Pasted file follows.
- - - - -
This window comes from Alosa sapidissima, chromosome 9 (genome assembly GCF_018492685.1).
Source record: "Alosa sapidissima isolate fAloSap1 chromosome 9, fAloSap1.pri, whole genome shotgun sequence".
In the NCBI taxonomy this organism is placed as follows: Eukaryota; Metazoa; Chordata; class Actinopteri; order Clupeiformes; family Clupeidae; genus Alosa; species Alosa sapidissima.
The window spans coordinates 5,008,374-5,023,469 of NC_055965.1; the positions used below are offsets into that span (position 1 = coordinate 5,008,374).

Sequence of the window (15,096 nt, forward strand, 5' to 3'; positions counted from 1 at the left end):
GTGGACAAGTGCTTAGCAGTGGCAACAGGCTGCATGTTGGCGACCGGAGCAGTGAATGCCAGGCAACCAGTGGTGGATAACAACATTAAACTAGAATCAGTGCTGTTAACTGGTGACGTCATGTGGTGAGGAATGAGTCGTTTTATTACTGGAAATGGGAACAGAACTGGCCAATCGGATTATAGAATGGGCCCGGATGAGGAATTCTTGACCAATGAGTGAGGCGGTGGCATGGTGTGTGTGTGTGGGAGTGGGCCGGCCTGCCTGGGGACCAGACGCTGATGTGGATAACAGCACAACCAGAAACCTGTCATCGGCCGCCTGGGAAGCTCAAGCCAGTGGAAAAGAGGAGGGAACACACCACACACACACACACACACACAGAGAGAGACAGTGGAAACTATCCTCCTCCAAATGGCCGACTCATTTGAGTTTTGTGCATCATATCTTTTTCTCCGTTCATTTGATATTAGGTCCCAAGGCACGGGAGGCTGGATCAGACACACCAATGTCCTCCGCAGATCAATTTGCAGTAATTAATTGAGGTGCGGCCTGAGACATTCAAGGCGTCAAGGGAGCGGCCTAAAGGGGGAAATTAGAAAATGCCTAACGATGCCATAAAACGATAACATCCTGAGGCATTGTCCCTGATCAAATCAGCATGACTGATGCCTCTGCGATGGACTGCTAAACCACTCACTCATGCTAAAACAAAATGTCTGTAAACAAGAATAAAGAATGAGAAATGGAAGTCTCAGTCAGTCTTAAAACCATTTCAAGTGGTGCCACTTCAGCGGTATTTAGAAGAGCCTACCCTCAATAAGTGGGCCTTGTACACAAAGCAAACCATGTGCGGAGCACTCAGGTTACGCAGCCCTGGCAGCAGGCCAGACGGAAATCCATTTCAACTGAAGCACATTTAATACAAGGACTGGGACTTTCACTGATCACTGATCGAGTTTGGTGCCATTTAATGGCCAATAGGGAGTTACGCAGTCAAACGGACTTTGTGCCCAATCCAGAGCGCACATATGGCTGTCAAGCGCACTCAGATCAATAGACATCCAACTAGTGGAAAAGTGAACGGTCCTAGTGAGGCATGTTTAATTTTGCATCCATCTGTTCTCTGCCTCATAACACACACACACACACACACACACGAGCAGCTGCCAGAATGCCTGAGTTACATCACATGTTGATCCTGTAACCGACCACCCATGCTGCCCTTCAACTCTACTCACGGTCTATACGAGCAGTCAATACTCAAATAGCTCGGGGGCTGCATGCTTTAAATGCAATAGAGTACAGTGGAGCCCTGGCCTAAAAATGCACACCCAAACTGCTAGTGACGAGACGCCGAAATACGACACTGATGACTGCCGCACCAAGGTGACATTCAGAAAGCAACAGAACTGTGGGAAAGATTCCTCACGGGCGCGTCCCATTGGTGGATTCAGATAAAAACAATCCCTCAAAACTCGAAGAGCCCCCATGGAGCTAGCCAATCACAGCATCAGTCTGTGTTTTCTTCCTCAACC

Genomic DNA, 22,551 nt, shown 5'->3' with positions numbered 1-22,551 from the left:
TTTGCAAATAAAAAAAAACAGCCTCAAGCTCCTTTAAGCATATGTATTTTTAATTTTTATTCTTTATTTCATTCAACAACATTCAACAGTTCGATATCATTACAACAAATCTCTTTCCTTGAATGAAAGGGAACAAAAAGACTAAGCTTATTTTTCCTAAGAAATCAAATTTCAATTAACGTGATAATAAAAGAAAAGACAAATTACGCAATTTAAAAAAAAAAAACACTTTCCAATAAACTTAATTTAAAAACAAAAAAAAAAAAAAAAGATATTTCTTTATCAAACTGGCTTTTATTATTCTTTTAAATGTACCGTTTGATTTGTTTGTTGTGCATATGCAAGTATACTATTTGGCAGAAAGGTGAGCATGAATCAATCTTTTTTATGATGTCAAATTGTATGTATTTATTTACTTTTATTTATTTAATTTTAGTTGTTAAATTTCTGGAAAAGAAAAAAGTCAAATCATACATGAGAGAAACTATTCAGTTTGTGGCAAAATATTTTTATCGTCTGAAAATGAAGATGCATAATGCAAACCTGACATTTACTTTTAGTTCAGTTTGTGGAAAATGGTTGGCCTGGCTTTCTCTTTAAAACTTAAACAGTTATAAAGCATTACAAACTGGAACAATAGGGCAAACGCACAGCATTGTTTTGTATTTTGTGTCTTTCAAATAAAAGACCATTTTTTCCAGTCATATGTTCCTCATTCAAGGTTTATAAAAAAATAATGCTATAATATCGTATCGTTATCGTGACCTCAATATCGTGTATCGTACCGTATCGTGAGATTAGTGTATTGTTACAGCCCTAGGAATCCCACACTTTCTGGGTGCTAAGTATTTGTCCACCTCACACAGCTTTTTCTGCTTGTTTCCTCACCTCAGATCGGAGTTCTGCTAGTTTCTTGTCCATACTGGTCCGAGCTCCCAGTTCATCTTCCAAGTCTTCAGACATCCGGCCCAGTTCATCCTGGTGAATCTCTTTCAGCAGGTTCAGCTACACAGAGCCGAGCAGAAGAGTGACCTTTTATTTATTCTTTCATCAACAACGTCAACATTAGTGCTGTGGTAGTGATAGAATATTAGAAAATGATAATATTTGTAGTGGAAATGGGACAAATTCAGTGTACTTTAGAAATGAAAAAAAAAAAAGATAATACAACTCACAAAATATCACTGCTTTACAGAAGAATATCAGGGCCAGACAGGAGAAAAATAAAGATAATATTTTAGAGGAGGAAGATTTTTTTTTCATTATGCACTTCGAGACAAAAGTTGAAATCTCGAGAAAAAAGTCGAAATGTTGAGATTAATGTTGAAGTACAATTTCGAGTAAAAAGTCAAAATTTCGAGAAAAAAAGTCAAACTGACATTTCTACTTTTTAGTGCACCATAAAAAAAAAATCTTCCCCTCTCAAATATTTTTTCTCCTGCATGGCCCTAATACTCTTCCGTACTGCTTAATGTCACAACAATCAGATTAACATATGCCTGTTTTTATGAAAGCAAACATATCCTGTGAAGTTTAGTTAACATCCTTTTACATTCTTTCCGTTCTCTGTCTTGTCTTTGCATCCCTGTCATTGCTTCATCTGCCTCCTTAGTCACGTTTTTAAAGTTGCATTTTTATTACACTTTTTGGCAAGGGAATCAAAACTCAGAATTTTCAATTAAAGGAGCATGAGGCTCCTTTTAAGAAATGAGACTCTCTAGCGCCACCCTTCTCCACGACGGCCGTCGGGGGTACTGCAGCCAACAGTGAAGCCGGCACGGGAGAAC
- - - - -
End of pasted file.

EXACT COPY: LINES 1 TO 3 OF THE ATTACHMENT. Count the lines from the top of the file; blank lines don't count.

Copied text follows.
This window comes from Alosa sapidissima, chromosome 9 (genome assembly GCF_018492685.1).
Source record: "Alosa sapidissima isolate fAloSap1 chromosome 9, fAloSap1.pri, whole genome shotgun sequence".
In the NCBI taxonomy this organism is placed as follows: Eukaryota; Metazoa; Chordata; class Actinopteri; order Clupeiformes; family Clupeidae; genus Alosa; species Alosa sapidissima.